Today we welcome back our popular guest author, Renée Elizabeth Mineart.
Welcome back to my series on how to successfully deliver a failed project. If you’ve not read the introductory post yet, it can be found here. We left off talking about communication, and I’d like to dive a bit deeper into this topic if I may.
We all know communication is important, but getting it right is often a challenge, even for people who do it professionally. In one of my earlier blogs, I talked about the UAT Guide document I give to my testers at the start the of User Acceptance Testing phase of a project. This document forms one piece of our comms plan and is designed to make it clear what needs to be tested and when it needs to be completed by. For the project I’m working on now, we are taking this to the next level.
We’re still using the UAT Guide, although I’ve made a number of improvements to it and made it part of our official Sprint Documentation Package. But I’ve also added a few new approaches to communicating first with our testers, and then our user base.
Webinars: We kick-off every UAT period with a webinar where we invite our testers along for a first look at the items we’ve developed in the current sprint. In a way, working from home has made this easier, as we can record the webinar for people to review later, or for those who were unable to attend the meeting. The webinar simply walks our testers through the items we’ve developed and focuses on the items we’d like them to test. It’s also a chance for them to ask questions directly to the developers. We will often pick up one or two small things in these webinars to fix, or things we didn’t even think of including in the new feature. Which is exactly what you want from UAT. At the end of the webinar, the UAT Guide is emailed to all testers, which includes the very important step-by-step instructions.
Videos: In addition to the webinars, we produce a very short video, 2-3 minutes tops, for each item we want tested. We know that not everyone learns well by reading a long document of step-by-step instructions. So, the videos are just another means of conveying those instructions. Likewise, some of our testers aren’t keen on videos, and really value the step-by-step document. The key to the videos is to keep them short and sweet. One video might cover logging into the app, and another might cover opening a new file and entering a few bits of key information. These videos don’t need to be fancy or have a 10 second introduction complete with background music and a company logo splash screen. These are just for the testers and probably won’t be viewed again after testing is complete. Because of this, you don’t want to spend a lot of time producing these videos.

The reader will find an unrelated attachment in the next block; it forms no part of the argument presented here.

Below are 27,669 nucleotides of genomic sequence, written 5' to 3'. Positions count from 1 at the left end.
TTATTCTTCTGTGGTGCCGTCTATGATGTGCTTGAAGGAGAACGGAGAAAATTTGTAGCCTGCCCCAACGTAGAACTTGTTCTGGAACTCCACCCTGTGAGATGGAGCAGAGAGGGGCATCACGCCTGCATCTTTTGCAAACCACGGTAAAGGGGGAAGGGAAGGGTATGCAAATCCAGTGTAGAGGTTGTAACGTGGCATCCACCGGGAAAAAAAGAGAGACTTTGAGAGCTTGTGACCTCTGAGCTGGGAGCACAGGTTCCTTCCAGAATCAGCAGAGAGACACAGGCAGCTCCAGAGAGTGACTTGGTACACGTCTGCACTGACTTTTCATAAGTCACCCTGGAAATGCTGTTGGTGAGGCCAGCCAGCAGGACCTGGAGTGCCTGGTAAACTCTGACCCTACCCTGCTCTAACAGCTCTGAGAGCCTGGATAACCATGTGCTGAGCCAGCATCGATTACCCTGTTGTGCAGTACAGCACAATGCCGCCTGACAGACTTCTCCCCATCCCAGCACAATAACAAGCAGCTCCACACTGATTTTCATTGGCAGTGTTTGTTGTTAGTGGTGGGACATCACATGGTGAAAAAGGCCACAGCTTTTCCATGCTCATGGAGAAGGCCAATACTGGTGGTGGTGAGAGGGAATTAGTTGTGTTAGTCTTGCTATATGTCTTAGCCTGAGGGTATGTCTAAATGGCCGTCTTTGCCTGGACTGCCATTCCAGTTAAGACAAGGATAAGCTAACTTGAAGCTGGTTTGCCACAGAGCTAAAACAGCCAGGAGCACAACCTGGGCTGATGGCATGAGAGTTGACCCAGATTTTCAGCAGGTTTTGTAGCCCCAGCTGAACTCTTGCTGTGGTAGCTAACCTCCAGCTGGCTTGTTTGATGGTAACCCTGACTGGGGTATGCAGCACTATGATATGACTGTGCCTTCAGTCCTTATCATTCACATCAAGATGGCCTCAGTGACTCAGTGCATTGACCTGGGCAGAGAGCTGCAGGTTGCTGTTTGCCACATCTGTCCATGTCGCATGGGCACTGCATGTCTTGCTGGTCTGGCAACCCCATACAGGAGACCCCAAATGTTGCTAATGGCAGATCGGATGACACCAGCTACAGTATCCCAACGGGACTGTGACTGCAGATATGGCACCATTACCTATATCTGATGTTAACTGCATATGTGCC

If you ask most YouTubers, they say it takes one hour to produce one minute of finished content. Once can estimate that a twenty-minute YouTube video took about twenty hours to produce. The UAT videos do not require that level of editing. With a bit of practice, you should be able to produce a two to three-minute video in 45-60 minutes, and that includes wandering off in search for coffee.
I produce these videos in four easy steps.
Step 1. I video capture what I want tested and say the instructions out loud as I do it, but I don’t record the audio. I only record the video but saying things out loud while I do it helps me gauge the timing, so I allow enough time between mouse clicks to explain what is happening.
Step 2. I load the video into my video editor, and type out my script, word for word in a document as I watch the video play. I put every sentence on a new line, and I put a blank line with a leading dash “-“ when the scene changes to a new stage. These dashes indicate the start and stop points of the audio clips. A 2-minute video might have 5 or 6 short audio clips.
Step 3. I then record the audio by activating the Voice Over feature in the editor and I just read the script, starting a new audio clip at each dash.
Step 4: I edit the video, trimming out places where there was a pause while the computer processed something in the background and lining up the audio clips at the right point in the video. Be careful NOT to accidentally clip or delete an audio clip! I then export and publish the video AND script to our shared UAT folder.
Pro Tip: If your video includes entering more than just a few words into a text box, put the text you’re going to use into a separate text document. Then, copy and paste the text into the box as you record the video. During the edit phase, cut out these scenes where you swapped apps to copy the text. This will not only speed up the process but will also ensure the text is reusable. A week or so down the road you might be reproducing this video at a higher quality for your customers and having this text in a file will save you from having to reproduce it again.
By this point, our UAT testers have seen a live demo of the new features, have been given a step-by-step set of instructions complete with expectations and a due date, and have access to a set of videos with a typed-out transcript. They have everything they need to successful carry out UAT and should feel confident to do so.
And that’s what it’s all about. That is why we do all of this for our testers. If they know up front exactly what we want them to do, they’ll have the confidence to just get on with it.
In my next blog, we are going to look at creating a safe environment for success by allowing people to learn from their mistakes and successes.